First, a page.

Application of the multi-layer principle

Application of the multi-layer principle

The multi-layer principle is a flexible method for dressing for the outdoors. Three to four layers provide protection from the cold, wind and rain, and are easy to adjust as your body temperature changes. You are the one who decides, after all it is your sense of well-being that determines what kind of clothes you wear. A fleece sweater, which in reality is a middle layer, may be the perfect outer layer on days with mild winds and comfortable temperatures, and as spring unfolds you might only need to wear a base layer. In other words, the multi-layer principle is a theoretical model for how to dress functionally, but it is not a hard and fast rule.

Potential multi-layer solutions in different situations

• High intensity activities: base layer + uninsulated outer layer
• Mid-intensity activities: base layer + insulated outer layer
• Low intensity activities: base layer + middle layer + outer layer
• Breaks, resting and emergency situations: the same as low intensity but reinforced with a middle and/or outer layer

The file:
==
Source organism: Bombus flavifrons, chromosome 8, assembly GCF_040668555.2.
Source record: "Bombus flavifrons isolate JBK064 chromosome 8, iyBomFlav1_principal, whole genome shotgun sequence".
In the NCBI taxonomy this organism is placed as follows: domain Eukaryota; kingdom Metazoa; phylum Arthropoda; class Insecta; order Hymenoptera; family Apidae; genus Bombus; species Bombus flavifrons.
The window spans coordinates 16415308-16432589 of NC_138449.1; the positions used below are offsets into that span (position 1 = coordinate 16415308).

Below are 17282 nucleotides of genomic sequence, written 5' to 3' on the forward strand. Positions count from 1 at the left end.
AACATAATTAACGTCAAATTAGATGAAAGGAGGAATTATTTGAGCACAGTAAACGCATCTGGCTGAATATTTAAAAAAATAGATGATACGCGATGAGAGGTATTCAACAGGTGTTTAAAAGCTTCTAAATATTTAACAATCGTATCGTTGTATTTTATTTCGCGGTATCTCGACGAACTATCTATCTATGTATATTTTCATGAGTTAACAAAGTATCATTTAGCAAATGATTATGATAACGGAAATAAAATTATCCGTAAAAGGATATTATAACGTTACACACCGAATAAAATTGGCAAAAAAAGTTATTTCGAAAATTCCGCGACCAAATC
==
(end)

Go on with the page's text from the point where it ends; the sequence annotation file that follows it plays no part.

Be proactive and adjust your clothing regularly based on the weather, wind and activity! If you wait – because you are tired, lazy, not in the mood or do not want to bother your companions – the group can have problems later.

Remember to help your garments breathe! Open the neck, cuffs or ventilation openings when you are active and warm. This will allow you to release excess heat, which in turn decreases the risk that the inner layers will get wet and lower your body temperature.

First ventilate – then reinforce

When you stop to take a break, it is often a good idea to release excess body moisture before you put on your reinforcement garments. In reality, this might be unnecessary to point out since we often, by instinct, unzip our jackets and maybe pull off our hats and gloves and rest for a moment before we put on our thick down jackets. Whenever you have a chance, for example when sitting in your wind sack or lee side, you should take off your shoes and socks for a moment, and preferably even change your socks. This will make a big difference when you are on long treks.

How to apply the multi-layer principle in practice

Learn from our product expert and outdoor specialist Johan Skullman.